The organisers of this Saturday’s Time 4 Change march against the Mike Ashley regime are hopeful of at least 1,000 people turning up, and I can see that happening.
But will Mike Ashley take the hint and leave the club? Will he hell! And why should he?
The Chronicle claims today: "Someone inside the club I spoke to last week believes they will be lucky to get 100."
The group of disgruntled Newcastle United fans, and I have seen them at NU Supporters meetings, are genuine in their grievance.
I repect their feelings, and I understand that something SHOULD be done to get Ashley to simply talk to the fans, but I don't believe for one second anything will come from it.
Any claims of them being a less than silent minority could be proved wrong, but Ashley is his own man. He answers to nobody. And Newcastle United is nothing more that a toy he uses every now and again when he's bored.
It's all down to money. He has £3billion, and sadly, he can do what the hell he wants.
Nobody - and I mean NOBODY - can tell him what to do.
He bought the club, it's his property, and if NUFC is valued at £100m ... what is £100m to him?
It's loose change! And the worrying thing is ... if he wants to pull the plug on the club ... and I mean CLOSE IT DOWN ... he has that power!
Ashley is a liability, no doubt about it, but what can we do? And I don't think we will win anything as long as he pulls the strings.
But then again, I'd rather see the back of Alan Pardew than Ashley. And I seriously mean that.
As long as Ashley is here, the flak is diverted away from the manager.
Ashley wants rid of Pardew, and we all know that, and it's that eight year contract that keeps Pardew in a job. Ashley won't sack him because it will cost the club £10m-plus.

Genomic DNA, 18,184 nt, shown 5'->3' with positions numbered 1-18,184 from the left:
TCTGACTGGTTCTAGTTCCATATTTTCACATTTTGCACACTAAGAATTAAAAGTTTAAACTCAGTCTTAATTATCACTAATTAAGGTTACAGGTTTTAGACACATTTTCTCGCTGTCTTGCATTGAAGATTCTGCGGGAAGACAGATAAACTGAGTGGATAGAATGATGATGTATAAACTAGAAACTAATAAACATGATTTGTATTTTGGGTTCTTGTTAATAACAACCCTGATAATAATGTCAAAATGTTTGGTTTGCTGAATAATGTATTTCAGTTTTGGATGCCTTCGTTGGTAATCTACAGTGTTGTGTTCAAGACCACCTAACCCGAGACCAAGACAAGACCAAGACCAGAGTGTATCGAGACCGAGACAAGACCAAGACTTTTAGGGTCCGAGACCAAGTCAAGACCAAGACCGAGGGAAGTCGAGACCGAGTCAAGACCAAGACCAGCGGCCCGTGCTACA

But, if Ashley goes, Joe Kinnear will be pushed into the job, and that WOULD be a problem!
It's a Catch 22 situation.
Time 4 Change answer the questions.
Why do you want supporters to join a protest march before the Liverpool game?
T4C: “We have felt the utter frustration, like many other fans, at the way the club has been run by Mike Ashley.
“Some of the complaints have been well-rehearsed: The sacking of managers, the changing of the stadium’s name, the Wonga deal and the puzzling re-appointment of Joe Kinnear as director of football.
“What is of real concern to us now is repeated club statements appear to suggest it lacks direction, ambition and is failing loyal fans who have put so much time, loyalty and money into supporting the team.
"The club has been through bad times before, but since finishing in fifth place, the club has revised and budgeted itstargets down for two consecutive seasons.
“At the same time it has said it regards cup competitions not as a priority, but as a chance to run the rule over our very small squad of reserves.
“We contend that something fundamental has changed and the club has now admitted it has little intent to attempt competitive football.”
What do you think a protest march will achieve?
T4C: “We are not naive enough to think one march will suddenly make Ashley pack up and sell up.
“The march, however, can be very significant symbolically, especially if it manages to unite the fans.
“Just as it has on a small scale during the organisation of this march, it is a wonderful way of bringing people who had not previously mettogether, and realising we share so many things in common and can gain strength in unity.